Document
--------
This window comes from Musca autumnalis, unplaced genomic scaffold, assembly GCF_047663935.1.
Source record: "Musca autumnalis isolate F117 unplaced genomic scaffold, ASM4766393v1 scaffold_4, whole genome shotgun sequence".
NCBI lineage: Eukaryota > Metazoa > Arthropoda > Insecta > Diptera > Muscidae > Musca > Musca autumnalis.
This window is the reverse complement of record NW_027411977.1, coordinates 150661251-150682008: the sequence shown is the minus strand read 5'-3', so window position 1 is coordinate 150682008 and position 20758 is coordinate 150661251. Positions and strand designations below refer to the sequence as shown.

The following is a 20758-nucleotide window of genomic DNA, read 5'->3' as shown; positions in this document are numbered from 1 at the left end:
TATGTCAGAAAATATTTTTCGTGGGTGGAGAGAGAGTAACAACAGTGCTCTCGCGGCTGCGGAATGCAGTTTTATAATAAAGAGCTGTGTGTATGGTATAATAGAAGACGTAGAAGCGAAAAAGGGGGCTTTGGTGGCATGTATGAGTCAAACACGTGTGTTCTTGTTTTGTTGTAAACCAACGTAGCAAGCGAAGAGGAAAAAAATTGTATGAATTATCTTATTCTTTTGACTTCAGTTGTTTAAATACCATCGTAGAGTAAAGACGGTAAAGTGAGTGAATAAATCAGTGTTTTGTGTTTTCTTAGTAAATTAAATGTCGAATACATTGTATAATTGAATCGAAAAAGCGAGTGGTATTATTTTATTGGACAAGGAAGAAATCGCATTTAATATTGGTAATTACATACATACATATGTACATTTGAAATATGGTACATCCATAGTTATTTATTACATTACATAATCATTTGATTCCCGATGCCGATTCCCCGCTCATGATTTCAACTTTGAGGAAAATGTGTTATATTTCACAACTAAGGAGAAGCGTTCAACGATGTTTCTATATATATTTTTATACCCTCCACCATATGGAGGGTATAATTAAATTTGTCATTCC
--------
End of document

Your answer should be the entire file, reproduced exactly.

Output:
This window comes from Musca autumnalis, unplaced genomic scaffold, assembly GCF_047663935.1.
Source record: "Musca autumnalis isolate F117 unplaced genomic scaffold, ASM4766393v1 scaffold_4, whole genome shotgun sequence".
NCBI lineage: Eukaryota > Metazoa > Arthropoda > Insecta > Diptera > Muscidae > Musca > Musca autumnalis.
This window is the reverse complement of record NW_027411977.1, coordinates 150661251-150682008: the sequence shown is the minus strand read 5'-3', so window position 1 is coordinate 150682008 and position 20758 is coordinate 150661251. Positions and strand designations below refer to the sequence as shown.

The following is a 20758-nucleotide window of genomic DNA, read 5'->3' as shown; positions in this document are numbered from 1 at the left end:
TATGTCAGAAAATATTTTTCGTGGGTGGAGAGAGAGTAACAACAGTGCTCTCGCGGCTGCGGAATGCAGTTTTATAATAAAGAGCTGTGTGTATGGTATAATAGAAGACGTAGAAGCGAAAAAGGGGGCTTTGGTGGCATGTATGAGTCAAACACGTGTGTTCTTGTTTTGTTGTAAACCAACGTAGCAAGCGAAGAGGAAAAAAATTGTATGAATTATCTTATTCTTTTGACTTCAGTTGTTTAAATACCATCGTAGAGTAAAGACGGTAAAGTGAGTGAATAAATCAGTGTTTTGTGTTTTCTTAGTAAATTAAATGTCGAATACATTGTATAATTGAATCGAAAAAGCGAGTGGTATTATTTTATTGGACAAGGAAGAAATCGCATTTAATATTGGTAATTACATACATACATATGTACATTTGAAATATGGTACATCCATAGTTATTTATTACATTACATAATCATTTGATTCCCGATGCCGATTCCCCGCTCATGATTTCAACTTTGAGGAAAATGTGTTATATTTCACAACTAAGGAGAAGCGTTCAACGATGTTTCTATATATATTTTTATACCCTCCACCATATGGAGGGTATAATTAAATTTGTCATTCC